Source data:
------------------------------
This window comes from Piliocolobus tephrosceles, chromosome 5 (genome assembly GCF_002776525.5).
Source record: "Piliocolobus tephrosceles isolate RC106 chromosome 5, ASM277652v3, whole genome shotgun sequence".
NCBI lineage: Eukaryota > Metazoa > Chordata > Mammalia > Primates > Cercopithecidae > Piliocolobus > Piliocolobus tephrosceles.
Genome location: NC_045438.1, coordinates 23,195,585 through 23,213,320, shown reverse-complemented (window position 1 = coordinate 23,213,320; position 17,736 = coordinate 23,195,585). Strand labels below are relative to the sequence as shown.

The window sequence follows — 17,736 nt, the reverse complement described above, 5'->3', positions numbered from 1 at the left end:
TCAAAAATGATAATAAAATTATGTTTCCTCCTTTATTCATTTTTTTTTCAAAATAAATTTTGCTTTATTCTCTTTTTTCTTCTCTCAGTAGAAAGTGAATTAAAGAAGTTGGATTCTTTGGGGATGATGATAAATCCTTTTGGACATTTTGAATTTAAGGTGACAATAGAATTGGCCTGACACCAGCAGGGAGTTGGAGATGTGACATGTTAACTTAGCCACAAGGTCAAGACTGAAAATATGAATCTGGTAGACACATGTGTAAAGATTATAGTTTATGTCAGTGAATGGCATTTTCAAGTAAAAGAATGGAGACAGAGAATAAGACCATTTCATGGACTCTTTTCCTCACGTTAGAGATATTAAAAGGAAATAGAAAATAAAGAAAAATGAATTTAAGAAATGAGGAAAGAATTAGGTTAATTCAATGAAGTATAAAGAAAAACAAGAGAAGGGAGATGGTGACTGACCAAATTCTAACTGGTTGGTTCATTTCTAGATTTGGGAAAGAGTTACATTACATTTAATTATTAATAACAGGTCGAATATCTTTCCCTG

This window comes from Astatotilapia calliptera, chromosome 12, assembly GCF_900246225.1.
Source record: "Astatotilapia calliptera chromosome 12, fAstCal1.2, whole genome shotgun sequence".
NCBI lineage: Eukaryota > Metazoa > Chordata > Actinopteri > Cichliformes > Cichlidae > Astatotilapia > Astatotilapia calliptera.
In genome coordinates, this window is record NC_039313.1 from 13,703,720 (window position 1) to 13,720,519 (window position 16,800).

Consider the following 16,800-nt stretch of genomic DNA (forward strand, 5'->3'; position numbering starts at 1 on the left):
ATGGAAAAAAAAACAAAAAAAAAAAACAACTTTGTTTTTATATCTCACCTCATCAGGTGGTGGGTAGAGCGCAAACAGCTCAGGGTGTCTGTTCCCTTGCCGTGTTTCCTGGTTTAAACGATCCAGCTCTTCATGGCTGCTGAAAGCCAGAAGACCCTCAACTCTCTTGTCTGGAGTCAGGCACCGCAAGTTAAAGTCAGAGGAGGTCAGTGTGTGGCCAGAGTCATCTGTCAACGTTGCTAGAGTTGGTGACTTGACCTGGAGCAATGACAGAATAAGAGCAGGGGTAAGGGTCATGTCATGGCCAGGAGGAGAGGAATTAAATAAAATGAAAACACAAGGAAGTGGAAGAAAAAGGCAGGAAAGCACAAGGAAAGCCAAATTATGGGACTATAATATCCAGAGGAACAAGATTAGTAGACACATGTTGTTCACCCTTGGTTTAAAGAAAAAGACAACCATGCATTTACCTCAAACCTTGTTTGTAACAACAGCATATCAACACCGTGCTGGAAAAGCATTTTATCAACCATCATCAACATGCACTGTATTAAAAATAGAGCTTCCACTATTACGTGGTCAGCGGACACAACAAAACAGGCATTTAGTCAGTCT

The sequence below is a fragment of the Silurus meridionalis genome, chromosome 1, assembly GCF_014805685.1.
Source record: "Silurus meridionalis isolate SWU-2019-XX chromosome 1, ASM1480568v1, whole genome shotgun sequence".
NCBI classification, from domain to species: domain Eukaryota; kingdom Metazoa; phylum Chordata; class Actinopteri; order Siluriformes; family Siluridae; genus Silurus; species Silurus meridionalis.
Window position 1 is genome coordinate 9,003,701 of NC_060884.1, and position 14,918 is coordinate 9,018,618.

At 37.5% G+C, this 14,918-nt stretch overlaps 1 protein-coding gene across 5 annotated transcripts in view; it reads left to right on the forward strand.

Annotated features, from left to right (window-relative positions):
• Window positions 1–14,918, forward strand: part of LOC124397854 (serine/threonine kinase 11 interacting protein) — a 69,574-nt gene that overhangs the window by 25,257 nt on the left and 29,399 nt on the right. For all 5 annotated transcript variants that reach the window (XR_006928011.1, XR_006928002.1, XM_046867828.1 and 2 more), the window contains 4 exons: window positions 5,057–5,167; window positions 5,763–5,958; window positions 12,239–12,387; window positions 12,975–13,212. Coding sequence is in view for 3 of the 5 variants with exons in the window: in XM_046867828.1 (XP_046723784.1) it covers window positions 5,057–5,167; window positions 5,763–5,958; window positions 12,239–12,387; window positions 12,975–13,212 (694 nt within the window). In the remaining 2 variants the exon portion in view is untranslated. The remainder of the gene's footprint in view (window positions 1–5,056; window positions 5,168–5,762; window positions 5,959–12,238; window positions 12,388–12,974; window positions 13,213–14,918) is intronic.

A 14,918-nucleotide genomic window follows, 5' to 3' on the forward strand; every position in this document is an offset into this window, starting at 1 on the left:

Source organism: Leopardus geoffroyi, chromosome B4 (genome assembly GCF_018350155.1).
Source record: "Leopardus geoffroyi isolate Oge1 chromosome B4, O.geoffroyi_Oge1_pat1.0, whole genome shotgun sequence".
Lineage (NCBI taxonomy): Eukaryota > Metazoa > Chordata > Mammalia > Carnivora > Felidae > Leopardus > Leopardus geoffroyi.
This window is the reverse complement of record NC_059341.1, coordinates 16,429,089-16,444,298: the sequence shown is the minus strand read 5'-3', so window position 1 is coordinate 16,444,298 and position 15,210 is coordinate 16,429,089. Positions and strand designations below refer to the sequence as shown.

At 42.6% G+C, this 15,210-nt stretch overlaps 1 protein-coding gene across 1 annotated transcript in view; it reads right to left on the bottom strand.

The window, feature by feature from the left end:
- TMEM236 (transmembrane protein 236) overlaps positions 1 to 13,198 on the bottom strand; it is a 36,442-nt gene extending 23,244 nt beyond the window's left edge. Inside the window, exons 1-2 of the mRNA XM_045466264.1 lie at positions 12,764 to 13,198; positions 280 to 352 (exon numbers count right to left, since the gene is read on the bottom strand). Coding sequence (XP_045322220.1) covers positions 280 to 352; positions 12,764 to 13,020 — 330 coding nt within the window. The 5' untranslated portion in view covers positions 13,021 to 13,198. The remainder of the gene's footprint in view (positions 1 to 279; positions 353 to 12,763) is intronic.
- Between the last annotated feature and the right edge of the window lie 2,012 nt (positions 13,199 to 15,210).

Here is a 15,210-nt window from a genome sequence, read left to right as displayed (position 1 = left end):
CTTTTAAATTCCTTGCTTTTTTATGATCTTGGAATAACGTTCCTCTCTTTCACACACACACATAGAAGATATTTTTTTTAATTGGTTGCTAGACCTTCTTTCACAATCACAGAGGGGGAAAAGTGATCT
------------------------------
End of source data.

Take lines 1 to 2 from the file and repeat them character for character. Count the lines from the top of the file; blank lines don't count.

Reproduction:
This window comes from Piliocolobus tephrosceles, chromosome 5 (genome assembly GCF_002776525.5).
Source record: "Piliocolobus tephrosceles isolate RC106 chromosome 5, ASM277652v3, whole genome shotgun sequence".